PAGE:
I interrupted the increasingly tedious home – office, office – home daily routine by attending a demonstration this evening in the ironically named Liberation Square (viva la revolucion.)

Only-in-Egypt hints of a demonstration were on display immediately; packs of stationary vehicles herded together by traffic diversions raged in a cloud of fumes, their horns bleating furiously, as they were watched impassively by twenty men in black uniforms tightly packed and parked in the middle of the pavement. On street corners men in civilian clothes waited and watched as the strange music of their walkie-talkies floated between them. Further on stood more men in black, the uniforms unable to disguise the fragility and poverty of the men inside them. And everywhere the deep blue of giant police vans.

We arrived just after four demonstrators had been taken away, and their arrest effectively punched the demonstration in the stomach, winding it badly, and ensuring that efforts were concentrated on securing their release rather than on the issues which they had congregated to protest against. Those left regrouped as the media – whose numbers almost outnumbered those present – filmed, interviewed and recorded. This small scrum was surrounded by two lines of plain clothed men, rent-a-muscle hired specially for occasions like these. Plain clothed is actually something of a misnomer, since the men are distinctly identifiable by their clothing – many of them favour woolly Marks and Spencer style jumpers twinned with moustaches. They are also distinguishable by a certain trademark surliness, but what particularly struck me about them was their discipline: tightly formed lines of a precision rivalled only by synchronised swimmers, silence, and not a one of them smoking, which is surely a record in the history of Egyptian manhood. Beyond them were more unfortunates in black, the dullness of their stares more frightening than their truncheons.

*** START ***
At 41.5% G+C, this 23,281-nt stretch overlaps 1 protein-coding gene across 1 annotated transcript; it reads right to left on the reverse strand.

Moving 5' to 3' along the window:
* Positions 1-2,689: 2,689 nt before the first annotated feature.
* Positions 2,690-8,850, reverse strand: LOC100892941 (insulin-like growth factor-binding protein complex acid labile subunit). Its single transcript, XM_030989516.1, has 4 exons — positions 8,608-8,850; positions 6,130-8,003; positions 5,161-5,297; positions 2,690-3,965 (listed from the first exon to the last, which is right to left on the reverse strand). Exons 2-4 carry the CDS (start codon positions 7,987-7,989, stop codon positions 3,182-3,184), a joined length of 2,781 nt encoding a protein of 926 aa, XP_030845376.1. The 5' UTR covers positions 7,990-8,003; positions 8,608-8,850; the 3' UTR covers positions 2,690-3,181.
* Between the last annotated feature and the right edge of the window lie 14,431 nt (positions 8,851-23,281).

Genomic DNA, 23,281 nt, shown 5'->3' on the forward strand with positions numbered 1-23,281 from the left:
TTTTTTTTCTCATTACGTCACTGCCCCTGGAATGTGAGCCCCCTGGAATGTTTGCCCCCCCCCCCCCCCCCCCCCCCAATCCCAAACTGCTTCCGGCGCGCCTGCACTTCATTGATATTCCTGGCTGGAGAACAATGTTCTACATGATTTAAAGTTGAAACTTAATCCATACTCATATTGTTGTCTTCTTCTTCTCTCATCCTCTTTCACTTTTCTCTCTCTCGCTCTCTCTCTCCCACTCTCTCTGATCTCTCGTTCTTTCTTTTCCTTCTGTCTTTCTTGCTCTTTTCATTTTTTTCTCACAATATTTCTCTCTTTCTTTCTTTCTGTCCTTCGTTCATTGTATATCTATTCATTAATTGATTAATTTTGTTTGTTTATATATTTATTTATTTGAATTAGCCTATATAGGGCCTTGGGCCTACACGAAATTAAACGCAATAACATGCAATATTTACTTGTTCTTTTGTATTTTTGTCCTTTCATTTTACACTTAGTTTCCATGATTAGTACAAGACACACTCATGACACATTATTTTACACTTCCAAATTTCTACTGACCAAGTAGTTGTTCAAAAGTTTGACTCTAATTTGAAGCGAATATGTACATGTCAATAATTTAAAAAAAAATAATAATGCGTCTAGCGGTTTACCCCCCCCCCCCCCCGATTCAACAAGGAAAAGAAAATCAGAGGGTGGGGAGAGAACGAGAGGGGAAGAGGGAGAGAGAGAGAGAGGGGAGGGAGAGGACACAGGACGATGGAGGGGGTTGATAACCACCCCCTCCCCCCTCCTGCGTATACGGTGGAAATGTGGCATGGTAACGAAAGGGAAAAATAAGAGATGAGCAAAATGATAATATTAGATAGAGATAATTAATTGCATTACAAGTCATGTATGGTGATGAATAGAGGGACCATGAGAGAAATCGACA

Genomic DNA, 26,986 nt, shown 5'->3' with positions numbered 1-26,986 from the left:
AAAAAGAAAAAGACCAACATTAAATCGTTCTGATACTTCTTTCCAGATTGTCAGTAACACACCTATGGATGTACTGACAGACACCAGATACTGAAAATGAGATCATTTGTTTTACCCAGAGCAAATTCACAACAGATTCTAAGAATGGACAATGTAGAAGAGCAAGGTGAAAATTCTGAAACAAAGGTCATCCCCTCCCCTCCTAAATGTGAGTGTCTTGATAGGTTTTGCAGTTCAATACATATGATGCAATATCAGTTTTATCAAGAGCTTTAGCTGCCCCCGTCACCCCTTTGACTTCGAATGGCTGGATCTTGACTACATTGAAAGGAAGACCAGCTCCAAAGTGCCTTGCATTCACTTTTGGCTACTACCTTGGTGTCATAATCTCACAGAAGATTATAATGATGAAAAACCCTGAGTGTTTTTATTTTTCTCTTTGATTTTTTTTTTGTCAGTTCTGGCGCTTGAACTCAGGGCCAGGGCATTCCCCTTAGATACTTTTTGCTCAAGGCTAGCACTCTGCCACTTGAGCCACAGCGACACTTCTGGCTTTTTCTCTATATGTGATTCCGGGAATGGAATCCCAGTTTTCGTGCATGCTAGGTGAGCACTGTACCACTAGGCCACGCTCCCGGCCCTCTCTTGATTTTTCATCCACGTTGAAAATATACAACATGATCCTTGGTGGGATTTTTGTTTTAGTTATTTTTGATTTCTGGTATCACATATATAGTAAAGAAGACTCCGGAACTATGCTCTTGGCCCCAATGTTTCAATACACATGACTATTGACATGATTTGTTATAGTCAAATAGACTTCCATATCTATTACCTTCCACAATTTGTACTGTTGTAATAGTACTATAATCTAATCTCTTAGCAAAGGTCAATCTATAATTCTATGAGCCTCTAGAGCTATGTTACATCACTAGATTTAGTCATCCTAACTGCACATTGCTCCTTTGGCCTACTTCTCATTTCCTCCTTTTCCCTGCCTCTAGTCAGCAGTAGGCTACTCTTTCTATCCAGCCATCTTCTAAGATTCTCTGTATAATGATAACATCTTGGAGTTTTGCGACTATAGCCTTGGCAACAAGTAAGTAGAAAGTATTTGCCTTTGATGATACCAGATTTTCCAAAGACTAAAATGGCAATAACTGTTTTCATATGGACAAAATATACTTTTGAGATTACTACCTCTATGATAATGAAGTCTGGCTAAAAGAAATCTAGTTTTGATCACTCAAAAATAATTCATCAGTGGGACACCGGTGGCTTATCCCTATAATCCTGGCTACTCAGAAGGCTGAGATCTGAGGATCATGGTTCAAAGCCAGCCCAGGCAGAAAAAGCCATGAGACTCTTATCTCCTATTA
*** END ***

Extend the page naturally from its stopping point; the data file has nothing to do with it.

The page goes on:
After attempting to negotiate for the release of those arrested with the powers that be, one of the protest’s organisers announced that the demo would continue until they were set free. His efforts were halted when he himself was dragged away by the punctilious men in plain clothes, prompting two women to stage a sit-in. As I went past them on my way home I saw the women seated on a curb, vaguely visible through the line of six men surrounding and practically standing on top of them.

I left with a heavy heart and head, my gloom intensified by the black sky and bitter cold. Demonstrations encapsulate all that is wrong in Egypt: chaos, the arbitrary abuse of power which this chaos permits; the policemen’s poverty, the desperation…It is hard not to come out of these occasions feeling that Egypt is hurtling down into a vortex of immeasurable anarchy and pain, especially when one considers very recent past wrongs (blogger imprisonment) and future sins (the amendments proposed to the Constitution.) Yet my mother’s generation swore that they would witness Egypt hit the ground and explode during their lifetime, and we repeat the same mantra almost mindlessly. It is only when confronted with scenes like today’s that I feel we unknowingly entered the vortex years ago.

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